Claire Trevett is the New Zealand Herald’s deputy political editor.

Claire Trevett: Winston woos with one-liners

Winston Peters likes to hold his campaign meetings the old fashioned way - on the street, soapbox style. Photo / APN
Winston Peters likes to hold his campaign meetings the old fashioned way - on the street, soapbox style. Photo / APN

NZ First leader Winston Peters appears to have been reincarnated as Aunt Daisy.

He is on his "Commonsense Roadshow" and determined to live up to its name.

At a public meeting in Whangarei, he gives out power-saving tips. Turn off your hot water heater except for two hours in the morning and at night. He guarantees you'll never have a cold shower. Hot water rises, he says.

At a rest home in Whangarei, he tells them how to get rid of head lice. His father shaved all the children's heads. In Blenheim, it's how to fix a toaster. In between his handy home hints, Peters rails at his enemies.

John Key is responsible for all manner of evil from dirty politics to calling an early election. The early election has made Peters' life difficult. He likes to hold his campaign meetings the old fashioned way - on the street, soapbox style. In early spring, the weather is inclement. The street corner is cheap. There are no venue hire or power costs. The other reason he likes it is that it invites hecklers and random passers-by.

"You get a heckler, and all of a sudden you've got a show."

He gets them to shout things like "Amen" and "it's common sense" and they do.

His nemesis is Conservative leader Colin Craig. Craig's crime is that he has policies in common with Peters. Peters can't bring himself to mention Craig by name, calling him the moon landing and chem trail guy.

In Blenheim, Peters accuses Craig of "dog whistling" to get votes by picking up policies such as restricting foreign land buyers and "one law for all". He says this without a trace of irony. It's not dog whistling for him, "because we have a proven track record".

Kim Dotcom's crime is that he is a foreigner who is rich and funding a rival small party. Peters says he should never have been allowed in, and not just because of his various misdemeanours.

"How did he ever survive the body mass index test?" The crowd roar in delight.

He has words for the left as well and their big spending promises. "Like money grows on trees! The country will go broke!"

In the next breath, and again without a trace of irony, he sets out his own promises: GST off food and rates, pots of money for rail and buying back state assets. There are tax cuts for businesses to compensate for lifting the minimum wage to $17 an hour "and everybody will be better off!"

Outside the Motueka Museum on a Wednesday morning he ends up with about 60 people and four seagulls. When the gulls scrap overhead he says they remind him of the Act Party.

"All squawking, no substance and any moment now something bad is going to drop on you."

This is how Peters picks off his 5 per cent of voters, one at a time in long days of travelling the rest homes and soapbox meetings across the provinces.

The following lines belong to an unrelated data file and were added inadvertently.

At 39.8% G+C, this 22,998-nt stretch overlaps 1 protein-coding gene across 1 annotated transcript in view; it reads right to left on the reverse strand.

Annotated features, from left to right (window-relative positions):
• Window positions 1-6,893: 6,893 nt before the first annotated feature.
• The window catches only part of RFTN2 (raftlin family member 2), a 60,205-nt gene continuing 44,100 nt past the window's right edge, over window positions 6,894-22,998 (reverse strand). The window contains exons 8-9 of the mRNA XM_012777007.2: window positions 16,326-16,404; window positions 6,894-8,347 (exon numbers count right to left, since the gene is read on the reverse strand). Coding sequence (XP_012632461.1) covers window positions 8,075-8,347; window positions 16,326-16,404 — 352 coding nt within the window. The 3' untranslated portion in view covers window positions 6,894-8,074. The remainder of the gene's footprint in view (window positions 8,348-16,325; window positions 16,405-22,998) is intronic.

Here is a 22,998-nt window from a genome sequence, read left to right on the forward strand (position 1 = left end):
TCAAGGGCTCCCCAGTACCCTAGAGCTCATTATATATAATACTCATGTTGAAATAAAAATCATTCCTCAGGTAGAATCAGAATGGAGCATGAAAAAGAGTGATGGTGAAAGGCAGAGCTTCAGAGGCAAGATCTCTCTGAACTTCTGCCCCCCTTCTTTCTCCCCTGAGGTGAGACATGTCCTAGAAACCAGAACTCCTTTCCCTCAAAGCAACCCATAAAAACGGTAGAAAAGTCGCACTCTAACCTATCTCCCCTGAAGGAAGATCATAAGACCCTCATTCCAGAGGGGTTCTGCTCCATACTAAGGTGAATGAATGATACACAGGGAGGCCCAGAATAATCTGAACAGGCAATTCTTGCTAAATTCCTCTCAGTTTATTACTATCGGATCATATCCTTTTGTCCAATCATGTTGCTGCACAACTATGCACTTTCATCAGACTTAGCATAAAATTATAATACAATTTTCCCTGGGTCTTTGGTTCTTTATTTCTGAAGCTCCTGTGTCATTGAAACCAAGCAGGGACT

You won't catch Peters kissing a baby. His constituency is at the other end of town. His campaign is to the soundtrack of quietly puffing nebulisers, Amens, nostalgia, humour and righteous fury. He scaremongers too. He tells those in Whangarei that it is the "Cinderella province" - forgotten and woebegotten.

He speaks of a rumour Northland rail is for the chop and warns the seniors in Motueka that if they are not vigilant, super will be cut.

He harks back to a New Zealand of the 1950s and 1960s when everybody had a job and immigrants didn't take them. "We're not anti-immigration up here," he says. "Crikey! I'm half Scots."

He talks of Holyoake, Rowling and Nash, the Great War, the Great Depression. He promises them the past as they remember it in the future.

Afterward they tell him he looks younger than on the television and line up for photos. An Austrian man called Alfred says he's young but he'll vote for Peters because "you'll keep them honest". An older man in a cowboy hat stands by him for a selfie.

At the end of his rest home visit in Whangarei, a woman asks how he managed to stay out of the dirty politics stuff. He flashes that grin. "I wear tennis shoes, and I make sure I keep ahead of sin." They chortle in delight at his nonsensical common sense.

- NZ Herald

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Claire Trevett is the New Zealand Herald’s deputy political editor.

Claire Trevett is the New Zealand Herald’s deputy political editor and joined the Press Gallery in 2007. She began with the Herald in 2003 as the Northland reporter before moving to Auckland where her rounds included education and media. A graduate of AUT's post-graduate diploma in journalism, Claire began her journalism career in 2002 at the Northern Advocate in Whangarei. Claire has conjoint Bachelor of Law/ Bachelor of Arts degrees from the University of Canterbury.

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